Scientific notation is a method of writing very large or very small numbers in decimal form. The method is used by scientists, engineers, and mathematicians. Scientific notation is also called standard form, standard index form, or scientific form. Examples of large numbers written in scientific notation include Avogadro’s number (6.022 x 10^{23}) and the speed of light (3.0 x 10^{8} m/s). An example of a small number written using scientific notation is the electrical charge of an electron (1.602 x 10^{-19} Coulombs).

### Scientific Notation Basics

In scientific notation, numbers are written in two parts using the form*m* × 10^{n}

where m is any real number and n is an integer exponent. The real number is called the mantissa or significand, while the exponent is called the mantissa.

There are multiple ways to write any real number in scientific notation. For example:

250 = 2.5 x 10^{2} = 25 × 10^{1} = 250 × 10^{0} = 2500 x 10^{-1}

0.014 = 1.4 x 10^{-2} = 14 x 10^{-3} = 0.0014 x 10^{1}

Numbers are usually reported using normalized scientific notation or the standard form, where m is a decimal number greater than or equal to 1 but less than 10. Examples of numbers written in the standard form include 2.5 x 10^{2} and 1.4 x 10^{-2}. Even though you may report numbers this way, it’s important to know how to convert to scientific notation using other exponents so that you can perform calculations with two numbers both written in scientific notation.

To write a large number in standard form, move the decimal point to the left until only one digit remains to the left of the decimal point. Large numbers always have positive exponents. For example:

3,454,000 = 3.454 x 10^{6}

For small numbers, move the decimal point to the right until only one digit remains to the left of the decimal point. Small numbers always have negative exponents in standard form. For example:

0.0000005234 = 5.234 x 10^{-7}

### Addition and Subtraction Using Scientific Notation

Handle addition and subtraction the same way:

- Write the two numbers in scientific notation. First make certain the two numbers have the same exponent as each other. If they do not, convert one of them to match the other. It doesn’t matter which one you convert.
- Add or subtract the first part of the numbers, leaving the exponent portion unchanged.
- Report the number in the standard form of scientific notation.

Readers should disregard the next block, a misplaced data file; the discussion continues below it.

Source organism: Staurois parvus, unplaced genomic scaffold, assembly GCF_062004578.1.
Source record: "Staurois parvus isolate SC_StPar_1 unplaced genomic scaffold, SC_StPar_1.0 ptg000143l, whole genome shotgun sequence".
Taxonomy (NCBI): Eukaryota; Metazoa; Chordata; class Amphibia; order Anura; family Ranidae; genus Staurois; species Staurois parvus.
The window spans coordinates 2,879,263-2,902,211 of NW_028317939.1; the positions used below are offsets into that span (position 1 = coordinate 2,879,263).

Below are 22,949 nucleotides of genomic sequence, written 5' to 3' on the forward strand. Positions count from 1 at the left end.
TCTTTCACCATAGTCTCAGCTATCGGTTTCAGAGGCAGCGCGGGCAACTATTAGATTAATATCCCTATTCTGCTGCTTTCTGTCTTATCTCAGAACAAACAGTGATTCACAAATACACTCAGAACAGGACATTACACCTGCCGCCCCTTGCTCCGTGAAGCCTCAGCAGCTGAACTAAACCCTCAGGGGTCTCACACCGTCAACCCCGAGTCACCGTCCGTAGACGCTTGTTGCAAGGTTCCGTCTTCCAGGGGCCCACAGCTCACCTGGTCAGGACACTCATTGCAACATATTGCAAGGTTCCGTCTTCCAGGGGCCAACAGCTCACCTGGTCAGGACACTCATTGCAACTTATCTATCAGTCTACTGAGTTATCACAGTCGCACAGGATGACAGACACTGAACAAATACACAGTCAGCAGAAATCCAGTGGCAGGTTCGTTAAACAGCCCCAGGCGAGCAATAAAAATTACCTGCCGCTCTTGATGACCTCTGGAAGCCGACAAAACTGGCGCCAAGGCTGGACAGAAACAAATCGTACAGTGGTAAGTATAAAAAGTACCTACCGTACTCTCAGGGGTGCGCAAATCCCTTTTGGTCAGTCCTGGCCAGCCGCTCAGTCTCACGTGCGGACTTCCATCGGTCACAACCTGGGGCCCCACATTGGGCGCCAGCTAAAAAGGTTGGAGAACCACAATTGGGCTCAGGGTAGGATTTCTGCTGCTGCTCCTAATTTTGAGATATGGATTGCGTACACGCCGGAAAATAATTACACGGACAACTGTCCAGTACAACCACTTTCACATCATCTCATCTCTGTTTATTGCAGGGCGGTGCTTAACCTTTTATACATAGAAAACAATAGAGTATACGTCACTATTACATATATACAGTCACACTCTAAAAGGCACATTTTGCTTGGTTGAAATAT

Examples:

(1.1 x 10^{3}) + (2.1 x 10^{3}) = 3.2 x 10^{3}

(5.3 x 10^{-4}) – (2.2 x 10^{-4}) = (5.3 – 1.2) x 10^{-4} = 3.1 x 10^{-4}

### Multiplication and Division With Scientific Notation

You don’t need the exponents to be the same for multiplication and division.

- Multiply (or divide) the first part of the two numbers.
- For multiplication, add the exponents. For division, subtract the exponents.
- Convert the answer to standard form.

**Multiplication Example**

(2.3 x 10^{5})(5.0 x 10^{-12}) =

Multiply 2.3 and 5.3 to get 11.5. Add the exponents to get 10^{-7}. At this point, the answer is:

11.5 x 10^{-7}

You want to express your answer in standard scientific notation, which has only one digit to the left of the decimal point, so the answer should be rewritten as:

1.15 x 10^{-6}

**Division Example**

(2.1 x 10^{-2}) / (7.0 x 10^{-3}) = 0.30 x 10^{1} = 3.0 x 10^{-1}

Be sure to watch your significant figures!

### Using Scientific Notation on Your Calculator

A basic calculator can’t handle scientific notation. To use it, you need a scientific calculator. The method to enter numbers varies by manufacturer and model. To enter in the numbers, look for a ^ button, which means “raised to the power of” or else y^{x} or x^{y}, which means y raised to the power x or x raised to the y, respectively. Another common button is 10^{x}, which makes scientific notation easy. The way these button function depends on the brand of calculator, so you’ll need to either read the instructions or else test the function. You will either press 10^{x} and then enter your value for x or else you enter the x value and then press the 10^{x} button. Test this with a number you know, to get the hang of it.

Calculator brands handle order of operations differently from one another. Ideally, exponent operations come before multiplication and division, which come before addition and subtraction. But, it’s a good idea to use parentheses, when available, to force the order of operations. Practice entering simple equations (or read the manual) to make certain calculations are carried out correctly.

### E Notation

Some calculators and most computers use a key labeled E, EE, EXP (for exponent), or EEX (for enter exponent) because their display cannot display superscript exponents. The capital letter E is used to distinguish scientific notation from the natural logarithm e. Usually, scientific notation is entered using the format *m*E*n* to signify *m* x 10^{n}. Certain calculators, such as the popular TI-84, offer options to display values using E notation or superscripts.

### References

- Lide, David R. (ed.). (June 6, 2000).
*Handbook of Chemistry and Physics*(81st ed.). CRC. ISBN 978-0-8493-0481-1. - McCalla, J.; Edwards, C.C. (2013). “How to Work in Scientific Notation on the TI-84 Plus Calculator.”
*TI-84 Plus Graphing Calculator for Dummies*(2nd ed.). ISBN: 9781118592151 - Mohr, Peter J.; Newell, David B.; Taylor, Barry N. (July–September 2016). “CODATA recommended values of the fundamental physical constants: 2014”.
*Reviews of Modern Physics*. 88 (3): 035009. arXiv:1507.07956. doi:10.1103/RevModPhys.88.035009